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Listening to Google Health users

At Google, we believe that consumers should have convenient and secure access to all their health data so that they can be better informed and be more involved in their care. Recently, a data-savvy patient known as e-Patient Dave blogged about data that was imported into his Google Health Account from his hospital in Boston, Beth Israel Deaconess Medical Center. Once he saw his data in Google Health, he saw diagnoses that were both alarming and wrong. Where did they come from?

It turns out that they came from the billing codes and associated descriptions used by the hospital to bill the patient's insurance company. These descriptions, from the International Classification of Diseases (ICD-9), often do not accurately describe a patient because the right ICD-9 code may not exist. So the doctor or hospital administrator chooses something that is "close enough" for billing purposes. In other cases, the assigned code is precisely what the doctor is trying to rule out, and if the patient turns out not to have that often scary diagnosis, it is still associated with their record. Google Health faithfully displayed the data we received on Dave's behalf. We and Beth Israel knew that this type of administrative data has its limitations but felt that patients would find it a good starting point. Too often, this is wrong.

At Google, we are constantly learning important lessons from our users. Two days after we learned about this issue, I met with Beth Israel CIO John Halamka, the patient's physician Dr. Danny Sands, and e-Patient Dave himself. We agreed on a reasonable plan: Beth Israel will stop sending ICD-9 billing codes and will instead only send to Google Health the free text descriptions entered by doctors. Beth Israel is also working with the National Library of Medicine (NLM) to associate those free text descriptions with a more clinically useful coding system called SNOMED-CT, so that we can offer patients useful services like automatic drug interaction checking. The result will be more accurate and useful information in patients' Google Health profiles.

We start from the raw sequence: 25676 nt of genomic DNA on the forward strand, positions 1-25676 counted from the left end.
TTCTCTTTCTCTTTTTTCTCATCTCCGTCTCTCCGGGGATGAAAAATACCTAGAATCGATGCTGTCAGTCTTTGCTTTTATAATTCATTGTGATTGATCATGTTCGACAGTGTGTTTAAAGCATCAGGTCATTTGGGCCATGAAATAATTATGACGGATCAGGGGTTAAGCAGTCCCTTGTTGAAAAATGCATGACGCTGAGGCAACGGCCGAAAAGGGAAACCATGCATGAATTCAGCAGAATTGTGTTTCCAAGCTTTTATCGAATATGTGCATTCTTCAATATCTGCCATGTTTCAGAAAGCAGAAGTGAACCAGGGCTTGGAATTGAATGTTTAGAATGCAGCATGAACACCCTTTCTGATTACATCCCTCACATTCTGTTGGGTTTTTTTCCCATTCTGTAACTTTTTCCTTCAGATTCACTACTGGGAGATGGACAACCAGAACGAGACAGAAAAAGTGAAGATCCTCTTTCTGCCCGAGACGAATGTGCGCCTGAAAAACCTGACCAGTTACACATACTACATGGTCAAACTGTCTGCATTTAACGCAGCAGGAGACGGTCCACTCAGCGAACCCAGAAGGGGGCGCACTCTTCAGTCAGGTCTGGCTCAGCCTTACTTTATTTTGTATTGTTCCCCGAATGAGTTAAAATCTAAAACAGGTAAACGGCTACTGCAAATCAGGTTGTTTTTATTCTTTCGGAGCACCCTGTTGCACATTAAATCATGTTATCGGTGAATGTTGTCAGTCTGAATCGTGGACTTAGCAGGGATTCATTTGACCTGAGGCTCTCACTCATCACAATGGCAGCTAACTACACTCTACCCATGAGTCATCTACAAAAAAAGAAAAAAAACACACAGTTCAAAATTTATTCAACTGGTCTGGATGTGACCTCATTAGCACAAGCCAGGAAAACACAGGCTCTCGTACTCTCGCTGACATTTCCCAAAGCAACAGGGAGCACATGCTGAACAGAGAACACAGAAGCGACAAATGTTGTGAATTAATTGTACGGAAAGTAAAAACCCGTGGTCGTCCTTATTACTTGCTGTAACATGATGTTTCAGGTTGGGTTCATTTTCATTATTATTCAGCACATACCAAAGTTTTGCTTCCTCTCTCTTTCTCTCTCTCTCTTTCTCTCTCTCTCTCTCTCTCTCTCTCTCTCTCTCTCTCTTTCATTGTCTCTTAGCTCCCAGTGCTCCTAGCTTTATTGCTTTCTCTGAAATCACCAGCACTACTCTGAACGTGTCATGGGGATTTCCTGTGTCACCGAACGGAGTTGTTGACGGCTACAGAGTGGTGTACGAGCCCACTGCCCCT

This week, all four of us were also at a conference called Health 2.0 in Boston. Dave's story, and the lessons we all learned, were the focus of much discussion. We are grateful to Dave for his openness and passion for making things right. We're also glad this happened because we and many others now better understand the limitations of certain types of health data and we are working with partners to improve the quality of the data before it gets to Google Health and our users. We look forward to sharing what we learn with the broader community. We also learned that the patient community is surprisingly interested in understanding these data issues. Dave and his doctor Danny Sands collaborated on an informative post about different data vocabularies used in different aspects of healthcare. The patient-controlled "data liquidity" that Google Health supports is clearly an important part of the future of health care. We are more committed than ever to putting consumers in charge of their own health information.

Posted by Roni Zeiger, M.D., Product Manager, Google Health




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